Human Rights Commission FAQ
Have a question about what is being discussed on this site? Find the answers to some of the most common questions below. Please note that these answers do not constitute legal advice. What are the Human Rights Commissions?
The Human Rights Commissions (HRCs) are government bodies that were established to investigate Human Rights complaints. There is a federal HRC as well as a provincial HRC for each Province and Territory. Their intended purpose is to determine whether or not a filed complaint is legitimate as defined by the federal Human Rights Act and the provincial Human Rights Codes.
In the event a complaint is determined to be legitimate, the HRC is then to seek restitution between the parties involved. If restitution is not achieved, the complaint is then referred to the Human Rights Tribunal.
The original intended purpose of the HRCs was to protect all Canadians from discrimination. The HRCs were also intended to be remedial in their actions in order to correct discriminatory practices without the expense of lengthy court battles. To ensure everyone, whether rich or poor, is able to access the HRCs, there is no cost to file a complaint. All the complainants’ legal fees are covered by the taxpayer.
What are the Human Rights Tribunals?
The Human Rights Tribunals function much like a court. If the Tribunal determines that a discriminatory practice has indeed taken place, the Tribunal may order the reversal of the practice or make recommendations to ensure its end. The Tribunal may also order compensation to be paid to the complainant. Unlike the courts, the Tribunals are not required to follow procedural checks and balances to ensure a fair trial.
What are the Human Rights Acts and Codes?
The Acts and Codes are statutes passed by the Federal and Provincial Governments with the goal of extending the law to ensure all individuals residing in Canada have equal opportunity. The Acts and Codes therefore prohibit discrimination “based on race, national or ethnic origin, colour, religion, age, sex, sexual orientation, marital status, family status, disability or conviction for an offense for which a pardon has been granted.” Discriminatory practises are prohibited as they pertain to denial of services, accommodation, or employment, all of which are defined at length. The Acts and Codes require and outline the establishment of Human Rights Commissions and Human Rights Tribunals and the appropriate penalties for those found guilty of discrimination.
Aren’t my Rights already covered by the Charter of Rights and Freedoms?
The Charter is a bill of rights that is binding on all levels of government in Canada. The Charter guarantees such fundamental freedoms as:
(a) freedom of conscience and religion;
(b) freedom of thought, belief, opinion and expression, including freedom of the press and other media of communication;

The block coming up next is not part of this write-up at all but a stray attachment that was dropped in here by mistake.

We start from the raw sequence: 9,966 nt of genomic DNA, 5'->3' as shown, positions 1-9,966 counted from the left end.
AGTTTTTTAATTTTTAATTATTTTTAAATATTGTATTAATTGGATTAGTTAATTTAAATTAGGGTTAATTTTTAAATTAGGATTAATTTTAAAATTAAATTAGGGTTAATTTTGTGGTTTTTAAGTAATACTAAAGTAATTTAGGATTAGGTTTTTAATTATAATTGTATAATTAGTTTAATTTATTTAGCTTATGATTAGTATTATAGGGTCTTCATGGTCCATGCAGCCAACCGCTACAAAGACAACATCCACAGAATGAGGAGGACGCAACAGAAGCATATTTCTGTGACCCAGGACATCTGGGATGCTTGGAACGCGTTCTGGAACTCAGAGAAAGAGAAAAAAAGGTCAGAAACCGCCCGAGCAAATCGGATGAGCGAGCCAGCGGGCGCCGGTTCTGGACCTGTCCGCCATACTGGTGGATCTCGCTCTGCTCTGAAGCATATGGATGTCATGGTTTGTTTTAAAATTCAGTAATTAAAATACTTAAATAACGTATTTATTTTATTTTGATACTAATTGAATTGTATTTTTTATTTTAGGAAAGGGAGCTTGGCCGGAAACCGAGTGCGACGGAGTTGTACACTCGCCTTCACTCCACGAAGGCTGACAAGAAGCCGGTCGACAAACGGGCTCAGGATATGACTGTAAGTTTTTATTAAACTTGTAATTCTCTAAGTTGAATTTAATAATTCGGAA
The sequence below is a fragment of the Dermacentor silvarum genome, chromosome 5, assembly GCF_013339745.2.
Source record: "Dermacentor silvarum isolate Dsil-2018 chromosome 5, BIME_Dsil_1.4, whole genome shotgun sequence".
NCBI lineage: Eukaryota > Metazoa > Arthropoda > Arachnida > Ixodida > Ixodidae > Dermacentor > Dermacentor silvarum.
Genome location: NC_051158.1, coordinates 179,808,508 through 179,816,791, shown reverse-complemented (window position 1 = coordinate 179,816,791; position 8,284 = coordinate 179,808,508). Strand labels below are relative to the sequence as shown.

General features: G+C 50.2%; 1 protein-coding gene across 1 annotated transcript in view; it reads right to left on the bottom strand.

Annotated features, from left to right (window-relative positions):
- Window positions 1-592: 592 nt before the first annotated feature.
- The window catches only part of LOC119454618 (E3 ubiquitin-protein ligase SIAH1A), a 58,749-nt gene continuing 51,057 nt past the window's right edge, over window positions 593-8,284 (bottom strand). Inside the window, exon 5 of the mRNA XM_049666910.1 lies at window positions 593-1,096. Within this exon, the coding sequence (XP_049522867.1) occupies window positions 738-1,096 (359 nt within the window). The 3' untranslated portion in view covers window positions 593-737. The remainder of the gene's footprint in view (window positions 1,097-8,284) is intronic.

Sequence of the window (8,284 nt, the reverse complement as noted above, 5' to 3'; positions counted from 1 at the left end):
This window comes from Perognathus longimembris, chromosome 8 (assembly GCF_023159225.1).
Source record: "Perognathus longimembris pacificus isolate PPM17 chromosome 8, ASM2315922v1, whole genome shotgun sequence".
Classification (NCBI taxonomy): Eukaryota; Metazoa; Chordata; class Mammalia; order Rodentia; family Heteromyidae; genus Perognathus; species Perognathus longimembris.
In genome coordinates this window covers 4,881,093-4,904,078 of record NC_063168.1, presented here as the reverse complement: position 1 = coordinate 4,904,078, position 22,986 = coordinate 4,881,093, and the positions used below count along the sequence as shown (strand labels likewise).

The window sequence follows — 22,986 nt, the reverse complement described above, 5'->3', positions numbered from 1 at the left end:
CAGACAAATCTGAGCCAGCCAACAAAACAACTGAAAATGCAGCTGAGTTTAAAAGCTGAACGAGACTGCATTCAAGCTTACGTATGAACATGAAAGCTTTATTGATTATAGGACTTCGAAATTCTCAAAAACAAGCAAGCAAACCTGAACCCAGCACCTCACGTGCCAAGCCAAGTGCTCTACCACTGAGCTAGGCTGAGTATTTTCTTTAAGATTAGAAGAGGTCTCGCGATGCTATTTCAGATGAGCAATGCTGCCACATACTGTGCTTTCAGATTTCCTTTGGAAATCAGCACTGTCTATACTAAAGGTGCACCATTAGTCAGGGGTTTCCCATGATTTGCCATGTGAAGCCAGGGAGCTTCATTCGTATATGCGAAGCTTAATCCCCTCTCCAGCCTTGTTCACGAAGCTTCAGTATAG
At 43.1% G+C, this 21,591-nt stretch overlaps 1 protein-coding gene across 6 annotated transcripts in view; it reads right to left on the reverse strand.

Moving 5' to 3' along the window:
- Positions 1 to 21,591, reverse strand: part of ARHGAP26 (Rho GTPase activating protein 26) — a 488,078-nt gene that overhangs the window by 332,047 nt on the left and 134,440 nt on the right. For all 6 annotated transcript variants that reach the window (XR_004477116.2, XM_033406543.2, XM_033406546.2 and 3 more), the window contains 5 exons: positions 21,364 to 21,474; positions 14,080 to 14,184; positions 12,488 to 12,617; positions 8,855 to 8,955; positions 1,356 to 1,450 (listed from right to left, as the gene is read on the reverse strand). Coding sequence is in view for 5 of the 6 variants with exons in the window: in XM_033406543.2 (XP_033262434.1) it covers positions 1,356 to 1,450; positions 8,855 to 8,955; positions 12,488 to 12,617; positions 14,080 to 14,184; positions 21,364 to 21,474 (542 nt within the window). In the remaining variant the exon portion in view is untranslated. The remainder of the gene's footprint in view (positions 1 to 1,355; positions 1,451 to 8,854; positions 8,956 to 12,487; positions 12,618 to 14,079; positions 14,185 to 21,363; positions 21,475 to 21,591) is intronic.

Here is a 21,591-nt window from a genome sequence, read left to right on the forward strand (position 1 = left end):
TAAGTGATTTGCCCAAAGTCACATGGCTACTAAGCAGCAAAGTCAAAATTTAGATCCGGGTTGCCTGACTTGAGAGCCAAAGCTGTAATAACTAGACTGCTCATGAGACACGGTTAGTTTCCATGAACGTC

(c) freedom of peaceful assembly;
(d) freedom of association
The Charter is not binding on businesses or landlords and therefore does not protect identifiable groups from discrimination in either the private or public sector. Many of these matters are covered under the Canadian Labour Code, Employment Equity Act, and the Provincial Residential Tenancies Acts.
Why aren’t human rights complaints heard in court?
Individuals who are discriminated against will theoretically not be financially able to bring their case to court. A complaint can be filed with the Human Rights Commission at no cost to the complainant, making it easy and inexpensive for the complainant. This has unfortunantely resulted in many frivolous complaints.
How does a human rights complaint start?
If an individual feels he/she has been discriminated against, a written complaint can be made to the Human Rights Commission. The Commission will then investigate whether or not the complaint is legitimate. If legitimate, the respondent will be required to make restitution with the complainant.
Does monitoring speech fall within the HRCs jurisdiction?
Under Section 13 of the Human Rights Act, published speech can be monitored. Section 13 permits the commissions to suppress any speech that “is likely to expose” a person to hatred. This loose wording permits the Commissions and Tribunals to censor speech that is protected under section 2b of the Charter of Rights and Freedoms.
Would removing Section 13 from the Human Rights Act correct all the problems?
Removing Section 13 may eliminate the Commissions ability to censor Canadians. However, it would not correct the disadvantage the respondent faces before the Commission. Respondents would still be forced to defend themselves against frivolous complaints at very high cost. Commissions could still invent new rights for complainants that conflict with the respondents fundamental freedoms.
In what ways have the HRCs and Tribunals become corrupt?
The loosely written Human Rights Act and Codes have enabled Commissioners to silence debate on questionable behaviour. Criticisms of such behaviour is ruled hate speech and the behaviour itself becomes a right. Fundamental Freedoms guaranteed in the Charter of Rights and Freedoms are trumped by bogus rights invented by the Tribunals. Even if a complaint is ruled frivolous, the respondent must absorb the cost of his/her defence while the complainants fees are covered by the government.